I’m allergic to sentimentality.

I break-out in heart-hives when I brush up against counted-cross stitch samplers of motivational quotes, with greeting cards that feature babies, puppies, kittens, and balloons, and with rhyming love poems printed on a pastel background of faux-impressionistic wildflowers. 

My spirit gets wheezy when I breathe the easy, breezy optimism of people who bypass their own brokenness and detour around others’ suffering.

My soul develops a rash of resistance when people tell me how I should feel, without ever asking me how I do feel.

To avoid contact with sentimentality, I steer clear of thinly-theologized pop-psychology.

I don’t consume soup-canned lessons for the soul.

I avoid pithy proverbs for positive, proactive, purposeful, productive, powerful, and prosperous living from possibility-thinking preachers who promise personal progress and professional promotion if I will purchase their products, follow their programs, and practice their principles.

I really can’t stomach sentimentality.

Here’s a confession, though: I’ve overreacted to it.

I’m like a person who is dangerously allergic to poison ivy, who doesn’t just pay attention to where the plant might be lurking, but who refuses to walk anywhere but on a sidewalk.  I’ve over-corrected. 

What’s more, my over-correction is tinged with condescension and my overreaction has more than a hint of snobbery in it.

I’m inconsistent, too.  

This time of year, I won’t go near a made-for-TV Hallmark Hall of Fame movie or any kind of movie with talking reindeer, but I watch Miracle on 34th Street, and It’s a Wonderful Life.

I think “Twas the Night Before Christmas” and “Yes, Virginia, There is a Santa Claus” are sappy, but I love Dickens and Dr. Seuss. 

I’ve turned quirks of taste and preference into questions of truth and principle. 

So, at Christmas, I take emotional antihistamines, carry a spiritual inhaler, and risk exposure to frothy things. 

In the car, I’ve listened, all the way through, without changing the radio station  and without sneering, to “There’s No Place Like Home for the Holidays” and “I’ll be Home for Christmas.”  I took a look at Chicken Soup for the Soul: A Book of Christmas Miracles. I remembered—and smiled at—my mother’s interest in “Santa Mouse” when I was a kid. I watched YouTube videos of Christmas illuminations (images from the ground and from drones).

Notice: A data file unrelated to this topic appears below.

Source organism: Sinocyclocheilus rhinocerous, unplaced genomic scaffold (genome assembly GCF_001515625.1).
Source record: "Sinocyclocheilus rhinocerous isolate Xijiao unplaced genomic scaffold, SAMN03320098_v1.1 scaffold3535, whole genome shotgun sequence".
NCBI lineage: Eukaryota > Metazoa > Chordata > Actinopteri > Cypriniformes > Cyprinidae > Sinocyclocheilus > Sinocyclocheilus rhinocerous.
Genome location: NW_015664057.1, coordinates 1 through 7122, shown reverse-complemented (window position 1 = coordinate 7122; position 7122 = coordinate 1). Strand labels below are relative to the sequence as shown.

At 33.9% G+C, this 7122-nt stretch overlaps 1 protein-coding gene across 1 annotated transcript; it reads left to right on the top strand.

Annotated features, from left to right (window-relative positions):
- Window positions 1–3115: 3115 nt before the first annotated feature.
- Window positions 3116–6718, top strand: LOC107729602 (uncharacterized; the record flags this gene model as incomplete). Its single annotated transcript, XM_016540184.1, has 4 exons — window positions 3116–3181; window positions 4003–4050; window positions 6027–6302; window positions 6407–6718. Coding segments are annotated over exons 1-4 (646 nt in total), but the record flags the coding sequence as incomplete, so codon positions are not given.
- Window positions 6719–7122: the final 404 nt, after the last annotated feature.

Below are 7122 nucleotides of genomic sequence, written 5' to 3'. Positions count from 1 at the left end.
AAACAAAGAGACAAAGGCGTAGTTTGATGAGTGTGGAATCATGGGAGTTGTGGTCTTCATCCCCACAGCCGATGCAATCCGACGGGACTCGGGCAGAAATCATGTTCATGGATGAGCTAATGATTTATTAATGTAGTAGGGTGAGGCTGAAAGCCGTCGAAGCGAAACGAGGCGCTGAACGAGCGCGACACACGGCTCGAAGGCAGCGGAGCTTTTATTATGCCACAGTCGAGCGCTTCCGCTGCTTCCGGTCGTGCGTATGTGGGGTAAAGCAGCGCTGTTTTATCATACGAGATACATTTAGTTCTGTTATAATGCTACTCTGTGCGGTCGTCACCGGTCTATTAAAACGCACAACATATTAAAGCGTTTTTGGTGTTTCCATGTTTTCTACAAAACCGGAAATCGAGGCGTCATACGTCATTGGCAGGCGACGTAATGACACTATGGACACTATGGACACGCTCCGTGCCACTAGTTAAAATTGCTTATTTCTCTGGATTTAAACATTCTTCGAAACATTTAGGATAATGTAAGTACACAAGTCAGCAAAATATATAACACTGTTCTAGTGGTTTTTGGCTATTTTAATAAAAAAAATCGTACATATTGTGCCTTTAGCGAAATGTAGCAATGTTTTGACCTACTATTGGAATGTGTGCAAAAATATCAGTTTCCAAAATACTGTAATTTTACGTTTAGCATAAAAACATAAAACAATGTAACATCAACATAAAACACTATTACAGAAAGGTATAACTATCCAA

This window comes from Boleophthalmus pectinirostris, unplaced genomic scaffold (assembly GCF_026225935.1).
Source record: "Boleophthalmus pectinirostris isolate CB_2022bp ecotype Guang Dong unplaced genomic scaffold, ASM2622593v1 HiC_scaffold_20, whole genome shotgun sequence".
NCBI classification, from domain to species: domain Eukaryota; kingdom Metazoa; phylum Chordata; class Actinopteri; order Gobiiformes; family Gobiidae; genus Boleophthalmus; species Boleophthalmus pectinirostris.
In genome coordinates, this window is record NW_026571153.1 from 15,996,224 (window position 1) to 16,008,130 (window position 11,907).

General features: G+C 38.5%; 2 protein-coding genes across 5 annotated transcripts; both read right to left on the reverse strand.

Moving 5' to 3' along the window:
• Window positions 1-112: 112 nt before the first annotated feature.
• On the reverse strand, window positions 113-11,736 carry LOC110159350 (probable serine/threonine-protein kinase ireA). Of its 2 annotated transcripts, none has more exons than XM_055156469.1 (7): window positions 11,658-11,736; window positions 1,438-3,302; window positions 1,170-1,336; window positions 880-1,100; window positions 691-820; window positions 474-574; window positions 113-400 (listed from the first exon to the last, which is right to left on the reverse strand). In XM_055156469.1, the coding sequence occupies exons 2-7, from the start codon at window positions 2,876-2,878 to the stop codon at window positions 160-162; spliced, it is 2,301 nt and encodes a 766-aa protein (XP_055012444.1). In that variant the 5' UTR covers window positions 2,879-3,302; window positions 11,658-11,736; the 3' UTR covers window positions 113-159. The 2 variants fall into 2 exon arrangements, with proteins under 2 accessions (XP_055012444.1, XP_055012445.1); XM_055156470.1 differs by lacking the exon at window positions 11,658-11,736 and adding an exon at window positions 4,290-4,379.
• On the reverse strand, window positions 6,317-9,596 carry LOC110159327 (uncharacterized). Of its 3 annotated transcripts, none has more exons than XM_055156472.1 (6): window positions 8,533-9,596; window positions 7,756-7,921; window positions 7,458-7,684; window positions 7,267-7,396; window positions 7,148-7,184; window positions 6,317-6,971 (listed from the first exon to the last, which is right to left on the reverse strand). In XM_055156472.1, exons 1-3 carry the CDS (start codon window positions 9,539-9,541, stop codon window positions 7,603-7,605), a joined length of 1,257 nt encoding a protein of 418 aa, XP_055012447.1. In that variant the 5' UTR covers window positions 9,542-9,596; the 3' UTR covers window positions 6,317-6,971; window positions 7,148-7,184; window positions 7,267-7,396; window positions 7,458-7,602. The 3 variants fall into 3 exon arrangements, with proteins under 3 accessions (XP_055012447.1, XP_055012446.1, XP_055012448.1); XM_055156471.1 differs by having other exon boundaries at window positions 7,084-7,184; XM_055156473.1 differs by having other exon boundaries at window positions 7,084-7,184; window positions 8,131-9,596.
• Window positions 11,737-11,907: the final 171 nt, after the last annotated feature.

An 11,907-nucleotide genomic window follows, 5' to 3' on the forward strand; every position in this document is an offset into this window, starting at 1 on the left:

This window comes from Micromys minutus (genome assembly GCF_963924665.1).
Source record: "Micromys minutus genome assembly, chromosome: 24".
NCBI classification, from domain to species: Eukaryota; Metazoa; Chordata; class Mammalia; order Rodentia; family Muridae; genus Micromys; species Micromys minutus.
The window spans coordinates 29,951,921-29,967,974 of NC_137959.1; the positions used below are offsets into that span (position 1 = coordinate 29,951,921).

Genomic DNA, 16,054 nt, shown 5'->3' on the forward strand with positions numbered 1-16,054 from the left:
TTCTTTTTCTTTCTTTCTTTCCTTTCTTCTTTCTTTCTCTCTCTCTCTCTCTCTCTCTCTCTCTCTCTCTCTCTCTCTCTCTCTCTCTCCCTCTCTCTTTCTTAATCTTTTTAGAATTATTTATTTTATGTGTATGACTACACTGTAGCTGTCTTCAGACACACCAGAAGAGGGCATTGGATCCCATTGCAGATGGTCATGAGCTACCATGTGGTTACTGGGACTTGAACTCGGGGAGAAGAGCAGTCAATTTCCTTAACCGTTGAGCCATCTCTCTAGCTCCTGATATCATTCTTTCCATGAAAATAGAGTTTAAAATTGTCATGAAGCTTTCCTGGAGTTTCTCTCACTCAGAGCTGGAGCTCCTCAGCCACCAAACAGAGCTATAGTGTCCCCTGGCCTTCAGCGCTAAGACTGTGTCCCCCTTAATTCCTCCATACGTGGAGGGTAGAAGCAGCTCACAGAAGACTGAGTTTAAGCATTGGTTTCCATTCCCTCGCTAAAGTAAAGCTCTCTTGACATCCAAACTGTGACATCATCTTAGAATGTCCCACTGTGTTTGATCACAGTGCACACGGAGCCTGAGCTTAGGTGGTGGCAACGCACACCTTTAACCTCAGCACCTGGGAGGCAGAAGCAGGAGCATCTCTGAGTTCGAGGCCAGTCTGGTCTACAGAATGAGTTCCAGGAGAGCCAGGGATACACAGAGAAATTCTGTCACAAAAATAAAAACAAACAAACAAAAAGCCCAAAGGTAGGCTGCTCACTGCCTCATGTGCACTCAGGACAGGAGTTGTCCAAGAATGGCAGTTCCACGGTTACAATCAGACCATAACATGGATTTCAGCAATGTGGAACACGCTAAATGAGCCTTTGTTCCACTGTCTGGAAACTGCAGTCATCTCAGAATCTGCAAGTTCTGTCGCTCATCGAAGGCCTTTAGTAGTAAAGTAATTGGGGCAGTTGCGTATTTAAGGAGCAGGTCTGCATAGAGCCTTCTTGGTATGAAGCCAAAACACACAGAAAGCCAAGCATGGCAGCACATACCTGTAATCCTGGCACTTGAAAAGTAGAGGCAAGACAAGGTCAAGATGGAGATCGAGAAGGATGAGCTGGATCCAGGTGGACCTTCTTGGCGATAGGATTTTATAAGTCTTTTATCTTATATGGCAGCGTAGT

My fussy condescension and silly snobbery aren’t right and they aren’t fun, so I’m trying to give them up. 

In his advice to young writers, John Gardner made an important distinction between sentiment, which is simply “emotion or feeling” and sentimentality, which is “emotion or feeling that rings false, usually achieved by some form of cheating or exaggeration” [The Art of Fiction (Vintage Books, 1991/1983), p. 115].  

Who wants a story without sentiment—without emotions and feelings?  And who wants a faith that doesn’t touch, stir and move the heart?  I don’t. 

Sentiment is good. 

Sentimentality is something else. It’s a way of getting feelings by cheating. 

We cheat, for example, when we whip-up feelings of joy without ever facing sadness, when we manufacture feelings of compassion without ever entering into someone else’s suffering, and when we drum-up feelings of love without ever experiencing the fear and shame of loneliness.  As Oscar Wilde said: “A sentimentalist is one who desires to have the luxury of an emotion without paying for it.” 

It’s sentimentality for me to tell you to make lemonade when life hands you lemons, unless I know how bitter, hard and juice-less the lemons you’ve been handed are, unless I know how scarce sugar is, and unless I know how tired you are of squeezing.

It’s sentimentality for me to tell you that “It’s always darkest before the dawn,” unless I have sojourned in the shadows, have been sleepless and afraid in the cold dark night, and have despaired of light ever finding me again. 

It’s sentimentality for me to tell you that “When God closes a door, God opens a window” if you feel like all the doors and windows have been boarded up, and the house has been foreclosed, and your dreams and security have been put out on the sidewalk. 

During Advent and Christmas, we have the opportunity to experience real sentiments, authentic emotions, and genuine feelings.  We come to them by way of a vulnerable and open heart. 

And God is born from that womblike and laboring heart.  What comes to life are bright hope, sweet peace, dancing joy, and tender love.